The Russian Federation has 768,000 soldiers in its active forces and another 1,578,573 in the reserves. It is the fifth largest army on the planet. Despite this, he is having trouble replacing tired soldiers after nearly three months of war in Ukraine. And he is resorting to what is known in military jargon as “the army of grandfathers”, the oldest reservists. They are the ones who left active service more than ten years ago. And more are over the average age of 45 that is considered the limit for the soldiers who are in action in the front, beyond the high officers.
Also they are forcibly recruiting among Ukrainians from the occupied villages of southern and eastern Ukraine. They are based on “laws” of the enclaves that have been in the hands of pro-Russian forces since 2014. Two weeks before the February 24 invasion, the pro-Russian leader of the self-styled Donetsk People’s Republic, Denis Pushilin, ordered a “general mobilization” of men to fight against the Ukrainian military forces. Many young people went into hiding or fled to the West, but now they are being “hunted” by the occupants. “The mobilization is everywhere, at bus stops, supermarkets, markets… cars are stopped and the military takes the driver to serve in the Russian army”, told Mari, a resident of Mariupol, on Telegram.
The Russian Defense Ministry reported on Sunday that Moscow was trying to “reinforce the number of troops with personnel discharged from military service since 2012″. In the invasion, he used approximately 80% of his total available, trained and combat-experienced ground force of 150,000 personnel. Thousands of messages from men complaining about having received a notification to report to their barracks as soon as possible appeared in chats and social networks in the last few hours. “I am 44 years old, I stopped being a soldier in 2012, I cannot leave my wife and children, my career. I haven’t trained for 9 years. What do they want me for? Dimitri wrote in a military chat quoted by the Kyiv Independent.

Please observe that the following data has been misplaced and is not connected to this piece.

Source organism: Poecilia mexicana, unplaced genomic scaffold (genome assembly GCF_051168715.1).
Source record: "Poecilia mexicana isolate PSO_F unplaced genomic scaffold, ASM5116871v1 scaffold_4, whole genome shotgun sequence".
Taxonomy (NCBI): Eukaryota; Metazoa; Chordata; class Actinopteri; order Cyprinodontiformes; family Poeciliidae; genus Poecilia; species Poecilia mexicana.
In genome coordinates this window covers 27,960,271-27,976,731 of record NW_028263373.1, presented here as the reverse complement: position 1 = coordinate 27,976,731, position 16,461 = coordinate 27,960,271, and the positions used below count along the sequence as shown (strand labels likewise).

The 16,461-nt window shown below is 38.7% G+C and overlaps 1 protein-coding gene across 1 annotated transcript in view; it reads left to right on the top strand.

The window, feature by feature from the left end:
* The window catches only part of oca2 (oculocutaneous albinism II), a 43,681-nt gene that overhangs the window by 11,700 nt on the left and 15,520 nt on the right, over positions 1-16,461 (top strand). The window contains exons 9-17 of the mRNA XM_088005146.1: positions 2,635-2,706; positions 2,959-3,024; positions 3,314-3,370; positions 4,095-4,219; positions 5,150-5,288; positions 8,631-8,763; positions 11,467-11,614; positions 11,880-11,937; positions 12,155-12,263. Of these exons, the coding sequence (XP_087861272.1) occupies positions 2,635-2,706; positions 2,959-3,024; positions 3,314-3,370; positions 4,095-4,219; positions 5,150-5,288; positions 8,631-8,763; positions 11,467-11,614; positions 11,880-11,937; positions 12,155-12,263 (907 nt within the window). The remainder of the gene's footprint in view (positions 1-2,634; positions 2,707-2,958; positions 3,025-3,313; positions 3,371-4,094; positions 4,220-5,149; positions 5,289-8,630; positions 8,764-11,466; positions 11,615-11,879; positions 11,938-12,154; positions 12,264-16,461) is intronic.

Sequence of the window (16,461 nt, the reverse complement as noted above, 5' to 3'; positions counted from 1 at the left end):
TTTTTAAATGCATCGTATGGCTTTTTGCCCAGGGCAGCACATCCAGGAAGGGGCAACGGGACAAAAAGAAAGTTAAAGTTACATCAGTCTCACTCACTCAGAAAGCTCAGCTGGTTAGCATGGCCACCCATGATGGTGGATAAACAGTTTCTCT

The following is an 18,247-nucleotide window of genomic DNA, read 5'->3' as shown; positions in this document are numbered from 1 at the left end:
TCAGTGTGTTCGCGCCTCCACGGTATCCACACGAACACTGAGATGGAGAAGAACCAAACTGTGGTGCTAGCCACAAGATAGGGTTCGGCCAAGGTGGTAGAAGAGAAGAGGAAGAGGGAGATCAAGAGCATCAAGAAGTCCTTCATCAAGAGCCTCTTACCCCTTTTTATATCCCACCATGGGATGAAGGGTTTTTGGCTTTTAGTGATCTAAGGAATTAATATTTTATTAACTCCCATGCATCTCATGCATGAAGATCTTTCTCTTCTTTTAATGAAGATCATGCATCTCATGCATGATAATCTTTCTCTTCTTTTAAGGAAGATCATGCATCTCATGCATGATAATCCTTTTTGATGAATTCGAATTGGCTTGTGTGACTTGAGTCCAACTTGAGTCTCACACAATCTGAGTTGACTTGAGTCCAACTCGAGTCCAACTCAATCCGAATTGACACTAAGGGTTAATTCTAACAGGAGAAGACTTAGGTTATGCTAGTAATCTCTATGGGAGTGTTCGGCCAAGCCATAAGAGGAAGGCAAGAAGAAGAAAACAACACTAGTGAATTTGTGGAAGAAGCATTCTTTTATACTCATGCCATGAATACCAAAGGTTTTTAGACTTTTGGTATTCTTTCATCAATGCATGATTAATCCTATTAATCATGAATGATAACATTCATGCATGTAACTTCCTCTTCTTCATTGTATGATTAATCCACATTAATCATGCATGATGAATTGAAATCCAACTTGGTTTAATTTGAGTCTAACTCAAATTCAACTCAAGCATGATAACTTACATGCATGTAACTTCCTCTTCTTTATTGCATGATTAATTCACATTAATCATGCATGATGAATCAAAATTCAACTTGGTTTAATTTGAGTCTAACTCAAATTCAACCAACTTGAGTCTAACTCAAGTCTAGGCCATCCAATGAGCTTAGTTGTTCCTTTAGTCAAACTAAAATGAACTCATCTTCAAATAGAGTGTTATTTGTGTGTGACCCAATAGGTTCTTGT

Widespread mobilization is also known in Transnistria, the occupied territory of Moldova, with a population of barely half a million. There is a permanent Russian military base of about 2,500 soldiersbut it hosts an arsenal of 40,000 tons of ammunition, remnants of Soviet times. There have already been several mobilizations there and there are about 15,000 reservists from the war of the 1990s, most of them close to 50 years old.